7. Reinhold M, Audigé L, Schnake KJ, Bellabarba C, Dai LY, Oner FC. AO spine injury classification system: a revision proposal for the thoracic and lumbar spine. Eur Spine J. 2013;22(10):2184–201.

    Article  PubMed  PubMed Central  Google Scholar 

  8. Morgonsköld D, Warkander V, Savvides P, Wihlborg A, Bouzereau M, Möller H, et al. Inter- and intra-rater reliability of vertebral fracture classifications in the Swedish fracture register. World J Orthop. 2019;10(1):14–22.

    Article  PubMed  PubMed Central  Google Scholar 

  9. Landis JR, Koch GG. The measurement of observer agreement for categorical data. Biometrics. 1977;33(1):159–74.

    Article  CAS  PubMed  Google Scholar 

  10. Blixt S, Mukka S, Försth P, Westin O, Gerdhem P. Study protocol: the SunBurst trial-a register-based, randomized controlled trial on thoracolumbar burst fractures. Acta Orthop. 2022;93:256–63.

    Article  PubMed  Google Scholar 

  11. Yacoub AR, Joaquim AF, Ghizoni E, Tedeschi H, Patel AA. Evaluation of the safety and reliability of the newly-proposed AO spine injury classification system. J Spinal Cord Med. 2017;40(1):70–5.

    Article  PubMed  Google Scholar 

  12. Schnake KJ, Schroeder GD, Vaccaro AR, Oner C. AOSpine classification systems (subaxial, thoracolumbar). J Orthop Trauma. 2017;31 Suppl 4:S14-s23.

    Article  PubMed  Google Scholar 

  13. Urrutia J, Zamora T, Yurac R, Campos M, Palma J, Mobarec S, et al. An independent interobserver reliability and intraobserver reproducibility evaluation of the new AOSpine thoracolumbar spine injury classification system. Spine (Phila Pa 1976). 2015;40(1):E54-58.

    Article  PubMed  Google Scholar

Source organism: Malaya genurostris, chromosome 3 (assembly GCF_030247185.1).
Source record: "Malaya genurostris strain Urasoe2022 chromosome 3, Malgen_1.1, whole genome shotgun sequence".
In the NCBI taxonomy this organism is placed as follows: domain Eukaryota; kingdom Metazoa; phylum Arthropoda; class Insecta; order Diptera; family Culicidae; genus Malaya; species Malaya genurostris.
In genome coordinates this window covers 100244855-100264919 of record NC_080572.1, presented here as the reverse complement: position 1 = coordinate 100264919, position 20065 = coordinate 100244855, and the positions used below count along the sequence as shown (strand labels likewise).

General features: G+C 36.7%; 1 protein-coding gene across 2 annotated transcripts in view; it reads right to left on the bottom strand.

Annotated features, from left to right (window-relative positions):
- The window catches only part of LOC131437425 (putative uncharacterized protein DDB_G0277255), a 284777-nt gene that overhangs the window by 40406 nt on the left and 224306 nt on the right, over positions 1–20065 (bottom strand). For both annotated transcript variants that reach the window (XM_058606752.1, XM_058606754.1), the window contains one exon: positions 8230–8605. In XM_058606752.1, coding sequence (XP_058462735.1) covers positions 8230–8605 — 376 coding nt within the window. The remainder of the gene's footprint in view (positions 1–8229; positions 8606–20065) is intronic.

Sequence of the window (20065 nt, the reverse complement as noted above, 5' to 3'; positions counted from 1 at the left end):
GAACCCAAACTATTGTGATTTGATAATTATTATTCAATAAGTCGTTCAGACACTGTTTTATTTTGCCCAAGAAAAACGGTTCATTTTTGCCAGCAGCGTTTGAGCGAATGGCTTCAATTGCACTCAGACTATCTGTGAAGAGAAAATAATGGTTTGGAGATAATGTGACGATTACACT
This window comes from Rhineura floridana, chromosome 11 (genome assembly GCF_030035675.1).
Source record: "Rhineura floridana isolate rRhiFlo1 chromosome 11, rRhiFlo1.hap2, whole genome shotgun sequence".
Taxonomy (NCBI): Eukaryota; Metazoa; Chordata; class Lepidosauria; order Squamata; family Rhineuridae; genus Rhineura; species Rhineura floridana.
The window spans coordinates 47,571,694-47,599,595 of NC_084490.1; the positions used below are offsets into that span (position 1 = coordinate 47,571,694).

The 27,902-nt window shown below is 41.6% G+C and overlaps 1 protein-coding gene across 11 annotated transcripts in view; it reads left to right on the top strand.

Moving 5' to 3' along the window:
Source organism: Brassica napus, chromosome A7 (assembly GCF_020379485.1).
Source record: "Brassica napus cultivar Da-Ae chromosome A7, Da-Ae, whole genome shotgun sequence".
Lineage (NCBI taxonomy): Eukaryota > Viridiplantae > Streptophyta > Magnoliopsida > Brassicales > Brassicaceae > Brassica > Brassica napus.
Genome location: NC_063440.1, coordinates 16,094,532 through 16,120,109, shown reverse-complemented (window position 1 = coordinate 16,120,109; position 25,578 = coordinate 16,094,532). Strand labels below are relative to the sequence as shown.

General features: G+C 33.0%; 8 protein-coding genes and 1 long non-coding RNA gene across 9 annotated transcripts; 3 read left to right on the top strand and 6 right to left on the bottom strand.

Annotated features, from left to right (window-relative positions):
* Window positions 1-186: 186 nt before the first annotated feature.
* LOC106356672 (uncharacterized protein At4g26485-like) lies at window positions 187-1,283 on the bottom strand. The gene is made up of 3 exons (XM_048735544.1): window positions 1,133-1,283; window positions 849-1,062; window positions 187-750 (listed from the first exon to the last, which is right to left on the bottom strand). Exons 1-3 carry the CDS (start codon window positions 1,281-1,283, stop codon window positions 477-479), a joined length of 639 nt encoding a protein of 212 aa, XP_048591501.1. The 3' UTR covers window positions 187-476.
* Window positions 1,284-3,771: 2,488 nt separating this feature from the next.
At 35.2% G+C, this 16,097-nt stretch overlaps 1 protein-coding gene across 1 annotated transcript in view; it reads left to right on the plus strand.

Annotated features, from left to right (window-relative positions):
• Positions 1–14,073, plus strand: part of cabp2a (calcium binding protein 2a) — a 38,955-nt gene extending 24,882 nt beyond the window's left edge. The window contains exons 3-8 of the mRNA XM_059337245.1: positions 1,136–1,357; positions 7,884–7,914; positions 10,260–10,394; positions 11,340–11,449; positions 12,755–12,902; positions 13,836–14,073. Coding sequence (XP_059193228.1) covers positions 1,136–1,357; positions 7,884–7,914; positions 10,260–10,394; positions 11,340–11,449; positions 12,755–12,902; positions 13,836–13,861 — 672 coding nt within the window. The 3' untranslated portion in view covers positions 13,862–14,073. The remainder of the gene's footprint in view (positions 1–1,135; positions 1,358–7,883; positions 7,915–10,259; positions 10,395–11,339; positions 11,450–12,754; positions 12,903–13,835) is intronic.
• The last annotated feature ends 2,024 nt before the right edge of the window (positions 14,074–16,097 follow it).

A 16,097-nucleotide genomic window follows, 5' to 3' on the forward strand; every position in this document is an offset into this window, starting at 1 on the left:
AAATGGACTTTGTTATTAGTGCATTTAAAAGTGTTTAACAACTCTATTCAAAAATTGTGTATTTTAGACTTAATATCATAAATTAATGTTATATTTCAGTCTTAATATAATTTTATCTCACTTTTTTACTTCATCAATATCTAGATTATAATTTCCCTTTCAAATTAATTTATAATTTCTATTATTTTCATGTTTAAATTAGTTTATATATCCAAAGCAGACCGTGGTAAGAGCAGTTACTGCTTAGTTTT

14. Kepler CK, Vaccaro AR, Koerner JD, Dvorak MF, Kandziora F, Rajasekaran S, et al. Reliability analysis of the AOSpine thoracolumbar spine injury classification system by a worldwide group of naïve spinal surgeons. Eur Spine J. 2016;25(4):1082–6.

    Article  PubMed  Google Scholar 

  15. Barcelos AC, Joaquim AF, Botelho RV. Reliability of the evaluation of posterior ligamentous complex injury in thoracolumbar spine trauma with the use of computed tomography scan. Eur Spine J. 2016;25(4):1135–43.

    Article  PubMed  Google Scholar 

  16. Vaccaro AR, Oner C, Kepler CK, Dvorak M, Schnake K, Bellabarba C, et al. AOSpine thoracolumbar spine injury classification system: fracture description, neurological status, and key modifiers. Spine (Phila Pa 1976). 2013;38(23):2028–37.

    Article  PubMed  Google Scholar 

  17. Kaul R, Chhabra HS, Vaccaro AR, Abel R, Tuli S, Shetty AP, et al. Reliability assessment of AOSpine thoracolumbar spine injury classification system and thoracolumbar injury classification and severity score (TLICS) for thoracolumbar spine injuries: results of a multicentre study. Eur Spine J. 2017;26(5):1470–6.